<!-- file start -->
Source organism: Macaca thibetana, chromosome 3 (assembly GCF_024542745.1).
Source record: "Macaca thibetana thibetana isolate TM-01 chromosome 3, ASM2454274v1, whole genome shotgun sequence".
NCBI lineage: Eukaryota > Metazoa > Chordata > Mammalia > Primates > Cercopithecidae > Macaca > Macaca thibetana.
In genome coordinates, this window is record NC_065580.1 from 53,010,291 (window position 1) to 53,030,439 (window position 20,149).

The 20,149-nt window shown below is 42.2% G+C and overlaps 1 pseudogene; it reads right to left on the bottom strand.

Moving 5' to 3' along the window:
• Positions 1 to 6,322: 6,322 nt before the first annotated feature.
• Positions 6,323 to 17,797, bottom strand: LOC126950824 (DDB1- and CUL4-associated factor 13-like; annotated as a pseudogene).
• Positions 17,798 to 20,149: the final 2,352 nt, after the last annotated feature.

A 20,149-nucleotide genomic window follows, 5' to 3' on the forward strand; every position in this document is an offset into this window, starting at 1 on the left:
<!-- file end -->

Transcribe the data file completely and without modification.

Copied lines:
Source organism: Macaca thibetana, chromosome 3 (assembly GCF_024542745.1).
Source record: "Macaca thibetana thibetana isolate TM-01 chromosome 3, ASM2454274v1, whole genome shotgun sequence".
NCBI lineage: Eukaryota > Metazoa > Chordata > Mammalia > Primates > Cercopithecidae > Macaca > Macaca thibetana.
In genome coordinates, this window is record NC_065580.1 from 53,010,291 (window position 1) to 53,030,439 (window position 20,149).

The 20,149-nt window shown below is 42.2% G+C and overlaps 1 pseudogene; it reads right to left on the bottom strand.

Moving 5' to 3' along the window:
• Positions 1 to 6,322: 6,322 nt before the first annotated feature.
• Positions 6,323 to 17,797, bottom strand: LOC126950824 (DDB1- and CUL4-associated factor 13-like; annotated as a pseudogene).
• Positions 17,798 to 20,149: the final 2,352 nt, after the last annotated feature.

A 20,149-nucleotide genomic window follows, 5' to 3' on the forward strand; every position in this document is an offset into this window, starting at 1 on the left: